At rehab, everyone was required to testify before the group their 10 consequences of drinking. I rattled mine off in ascending order of importance: biting my assistant on the neck at a party; shouting “I piss on my inner child!” in a crowded restaurant; getting rolled by handsome strangers; losing my job; attempting suicide. When I got to No. 1 on the list, I needed the drum roll from “The Late Show With David Letterman.” “And No. 1 of the Top Ten Consequences of Jamie’s Drinking … Becoming HIV-positive!”

I felt ashamed that I got it, because I should have known better. I felt ashamed that people would know how I got it. I felt ashamed of my self-pity when so many before me who were not lucky enough to be alive when anti-viral drugs became available and died miserable deaths, lived angst-ridden lives in fear of miserable deaths, or suffered the hellish side effects of early drug regimens.

The shame turned to fear. Am I crazy? I thought. It’s one thing to tell a roomful of other alcoholics the exploits of my drinking since many of these strangers had done the same things or worse. But why tell them that I’m positive? They might judge me.


I shut up about HIV for another six years. I told people with whom I hooked up, but even then I thought, I’m telling a complete stranger what I won’t tell my mother. But then again the first person I told was a complete stranger. HIV makes strange bedfellows.

When friends would mention they were positive as casually as I might say, “I’m a Capricorn. I’m an alcoholic. I’m a Joan Crawford nut,” I felt like a fraud and a coward, a liar by omission. When other recovering alcoholics mentioned their HIV status while sharing at a sober meeting, I never raised my hand to say that I identified. I remained silent, sitting not in judgment of the person who shared, but in harsh judgment of myself.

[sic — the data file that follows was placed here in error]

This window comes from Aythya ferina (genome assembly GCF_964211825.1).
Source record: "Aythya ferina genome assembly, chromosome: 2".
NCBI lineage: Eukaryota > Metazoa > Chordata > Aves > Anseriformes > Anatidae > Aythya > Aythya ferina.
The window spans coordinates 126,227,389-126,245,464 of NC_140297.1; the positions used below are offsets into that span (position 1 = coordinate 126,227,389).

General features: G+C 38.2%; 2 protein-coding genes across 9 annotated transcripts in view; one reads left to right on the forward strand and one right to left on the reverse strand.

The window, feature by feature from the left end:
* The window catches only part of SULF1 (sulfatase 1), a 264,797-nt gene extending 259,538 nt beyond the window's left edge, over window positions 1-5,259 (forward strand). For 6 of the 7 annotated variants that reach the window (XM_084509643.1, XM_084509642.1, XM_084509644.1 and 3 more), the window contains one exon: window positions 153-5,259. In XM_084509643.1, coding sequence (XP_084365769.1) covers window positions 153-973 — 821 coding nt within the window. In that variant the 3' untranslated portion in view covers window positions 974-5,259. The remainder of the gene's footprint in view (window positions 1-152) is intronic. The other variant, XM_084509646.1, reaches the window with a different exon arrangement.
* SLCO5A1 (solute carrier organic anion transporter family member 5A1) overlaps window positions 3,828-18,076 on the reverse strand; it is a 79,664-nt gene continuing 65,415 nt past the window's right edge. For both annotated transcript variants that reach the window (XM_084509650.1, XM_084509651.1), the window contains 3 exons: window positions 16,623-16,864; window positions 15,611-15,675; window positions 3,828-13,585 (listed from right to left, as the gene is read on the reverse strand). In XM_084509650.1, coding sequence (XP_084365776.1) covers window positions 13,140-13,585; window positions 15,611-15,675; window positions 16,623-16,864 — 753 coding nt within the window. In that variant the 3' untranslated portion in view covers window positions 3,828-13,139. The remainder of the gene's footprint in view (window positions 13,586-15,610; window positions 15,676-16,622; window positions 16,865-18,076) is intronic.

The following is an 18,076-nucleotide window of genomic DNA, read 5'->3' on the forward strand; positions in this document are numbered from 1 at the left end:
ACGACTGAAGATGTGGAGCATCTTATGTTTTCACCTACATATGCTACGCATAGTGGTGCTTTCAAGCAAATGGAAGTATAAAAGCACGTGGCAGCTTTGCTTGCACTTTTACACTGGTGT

Two years sober and a year after Mama Jean died, I started writing my way out of the closet. I joined an intimate writing workshop where I felt safe to lay the foundation for a memoir. I wrote about Mama Jean. I wrote about my alcoholism. I wrote about my suicide attempt. The act of writing about them brought acceptance until I was ready to go public about these aspects of my life. The last thing I wrote about was my HIV status, but I was undecided about sharing that semi-secret with the world.

Mama Jean went to her grave without knowing. I thought the news would kill her and I couldn’t bear to hear her say, “I told you so.” I regret my decision. It robbed us both of our fundamental roles: me admitting I needed her and she loving me unconditionally.

As I debated whether or not to disclose my status in the memoir, I knew it was time to belly up to the bar and tell my father. All the come-to-Jesus talks had been with Mama Jean. Dad and I talked about movies, my job and the latest gossip in the small Texas town where I grew up and he still lived. Like many men, he was uncomfortable talking about the uncomfortable.


But even then I couldn’t do it until forced. A family member had accidentally found out and threatened to tell him, if I didn’t. It was time to come to Jesus.

I decided to tell him over one of our daily morning phone calls. I ran my fingers through my hair and walked around my apartment in circles for several minutes before I could hit send on the phone.